Sep
14
2013

Largest Library In The World



The Library of Congress is the largest library in the world, with more than 155.3 million items on approximately 838 miles of   bookshelves. The collections include more than 35 million books and   other print materials, 3.4 million recordings, 13.6 million photographs,   5.4 million maps, 6.5 million pieces of sheet music and 68 million manuscripts.

The Library was founded in 1800, making it the oldest federal cultural institution in the nation. On August 24, 1814, British troops burned the Capitol building   (where  the Library was  housed) and destroyed  the Library’s core   collection of 3,000 volumes. On January 30, 1815, Congress approved the purchase of Thomas Jefferson’s personal   library of 6,487 books for $23,950.

The Collections

The Library receives some 15,000 items each working day and   adds approximately 11,000 items to the collections daily.  The majority   of the collections are received through the Copyright registration   process, as the Library is home to the U.S. Copyright Office.  Materials   are also acquired through gift, purchase, other government agencies   (state, local and federal), Cataloging in Publication (a pre-publication   arrangement with publishers) and exchange with libraries in the United   States and abroad.  Items not selected for the collections or other   internal purposes are used in the Library’s national and international   exchange programs.  Through these exchanges the Library acquires   material that would not be available otherwise.  The remaining items are   made available to other federal agencies and are then available for   donation to educational institutions, public bodies and nonprofit   tax-exempt organizations in the United States.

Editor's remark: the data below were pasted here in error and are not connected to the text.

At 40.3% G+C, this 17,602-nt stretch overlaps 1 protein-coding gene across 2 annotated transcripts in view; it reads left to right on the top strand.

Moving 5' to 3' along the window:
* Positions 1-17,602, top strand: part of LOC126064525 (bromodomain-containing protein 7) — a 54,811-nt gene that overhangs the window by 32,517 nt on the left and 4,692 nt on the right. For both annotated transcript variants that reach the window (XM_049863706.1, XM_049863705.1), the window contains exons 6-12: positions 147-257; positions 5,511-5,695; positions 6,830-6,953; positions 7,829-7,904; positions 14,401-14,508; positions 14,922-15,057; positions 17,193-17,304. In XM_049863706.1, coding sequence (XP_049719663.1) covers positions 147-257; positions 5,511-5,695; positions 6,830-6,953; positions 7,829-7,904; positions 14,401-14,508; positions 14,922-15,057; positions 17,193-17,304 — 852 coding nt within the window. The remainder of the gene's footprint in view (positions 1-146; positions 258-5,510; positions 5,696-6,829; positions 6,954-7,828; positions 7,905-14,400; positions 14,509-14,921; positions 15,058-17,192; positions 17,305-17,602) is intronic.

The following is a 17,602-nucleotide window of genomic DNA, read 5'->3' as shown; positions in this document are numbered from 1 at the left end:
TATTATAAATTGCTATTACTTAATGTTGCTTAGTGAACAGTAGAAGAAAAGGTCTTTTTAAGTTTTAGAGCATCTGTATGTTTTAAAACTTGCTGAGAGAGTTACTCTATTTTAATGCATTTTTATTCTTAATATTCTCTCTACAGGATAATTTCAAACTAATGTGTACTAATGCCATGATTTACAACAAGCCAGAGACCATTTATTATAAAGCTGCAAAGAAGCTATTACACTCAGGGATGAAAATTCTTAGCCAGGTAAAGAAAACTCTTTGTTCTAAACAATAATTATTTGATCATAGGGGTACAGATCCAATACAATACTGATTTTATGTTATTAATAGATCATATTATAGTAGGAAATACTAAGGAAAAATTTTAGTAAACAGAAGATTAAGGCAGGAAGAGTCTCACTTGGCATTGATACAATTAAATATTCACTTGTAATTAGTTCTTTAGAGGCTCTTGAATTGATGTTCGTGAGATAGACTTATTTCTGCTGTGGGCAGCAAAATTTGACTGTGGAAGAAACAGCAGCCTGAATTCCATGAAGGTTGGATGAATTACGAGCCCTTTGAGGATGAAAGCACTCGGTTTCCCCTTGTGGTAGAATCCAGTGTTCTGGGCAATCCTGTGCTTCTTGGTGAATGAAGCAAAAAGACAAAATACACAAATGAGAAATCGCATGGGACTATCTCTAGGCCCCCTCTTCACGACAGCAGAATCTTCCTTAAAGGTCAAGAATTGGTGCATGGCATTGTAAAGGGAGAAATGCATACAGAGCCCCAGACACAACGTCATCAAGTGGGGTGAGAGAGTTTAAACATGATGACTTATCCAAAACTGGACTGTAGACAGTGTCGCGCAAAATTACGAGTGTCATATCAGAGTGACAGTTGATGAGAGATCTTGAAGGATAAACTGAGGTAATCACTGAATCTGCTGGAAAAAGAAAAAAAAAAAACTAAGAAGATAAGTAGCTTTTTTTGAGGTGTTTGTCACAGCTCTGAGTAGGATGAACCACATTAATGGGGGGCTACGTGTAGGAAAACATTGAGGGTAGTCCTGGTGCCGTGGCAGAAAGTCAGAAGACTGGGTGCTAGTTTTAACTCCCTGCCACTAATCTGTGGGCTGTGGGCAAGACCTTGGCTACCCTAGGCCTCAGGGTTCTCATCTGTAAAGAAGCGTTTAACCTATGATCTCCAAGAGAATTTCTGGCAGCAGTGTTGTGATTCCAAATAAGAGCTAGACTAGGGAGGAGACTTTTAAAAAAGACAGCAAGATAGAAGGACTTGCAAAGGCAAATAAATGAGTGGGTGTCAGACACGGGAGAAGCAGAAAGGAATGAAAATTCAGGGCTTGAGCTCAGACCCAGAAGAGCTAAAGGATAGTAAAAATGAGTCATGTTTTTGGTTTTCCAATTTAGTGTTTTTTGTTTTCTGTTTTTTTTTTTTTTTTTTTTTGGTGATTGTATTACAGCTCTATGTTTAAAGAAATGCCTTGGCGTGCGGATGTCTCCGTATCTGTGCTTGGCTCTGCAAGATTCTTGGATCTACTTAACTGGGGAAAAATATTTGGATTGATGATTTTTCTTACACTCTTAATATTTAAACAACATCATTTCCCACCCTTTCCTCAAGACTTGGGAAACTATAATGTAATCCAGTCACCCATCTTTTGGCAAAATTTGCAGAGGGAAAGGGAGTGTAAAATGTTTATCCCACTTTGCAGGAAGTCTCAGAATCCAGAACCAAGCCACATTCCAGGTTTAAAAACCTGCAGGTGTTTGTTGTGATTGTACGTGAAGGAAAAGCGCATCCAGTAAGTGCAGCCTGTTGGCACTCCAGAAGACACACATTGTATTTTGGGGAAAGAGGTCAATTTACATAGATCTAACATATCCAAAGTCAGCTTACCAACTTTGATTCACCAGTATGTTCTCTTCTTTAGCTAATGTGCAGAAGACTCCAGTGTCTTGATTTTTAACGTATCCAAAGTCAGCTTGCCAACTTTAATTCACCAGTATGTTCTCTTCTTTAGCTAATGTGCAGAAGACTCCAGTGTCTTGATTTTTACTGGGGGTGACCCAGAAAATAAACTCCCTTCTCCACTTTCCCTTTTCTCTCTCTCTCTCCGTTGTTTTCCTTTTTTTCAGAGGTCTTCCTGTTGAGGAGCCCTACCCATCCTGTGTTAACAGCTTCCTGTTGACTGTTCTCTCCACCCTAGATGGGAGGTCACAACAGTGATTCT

Smallest Book

The smallest book in the Library of Congress is “Old King   Cole.” It is 1/25” x 1/25”, or about the size of the period at the end   of this sentence.

Largest Book

The largest book in the Library of Congress is a 5-by-7 foot   book featuring color images of Bhutan. With support from Microsoft, a   team of students from the Massachusetts Institute of Technology recorded   the ancient life and culture in this Southeast Asian country and made   40,000 digital images available to the Bhutan National Archives. A copy   of the picture book was donated to the Library of Congress.

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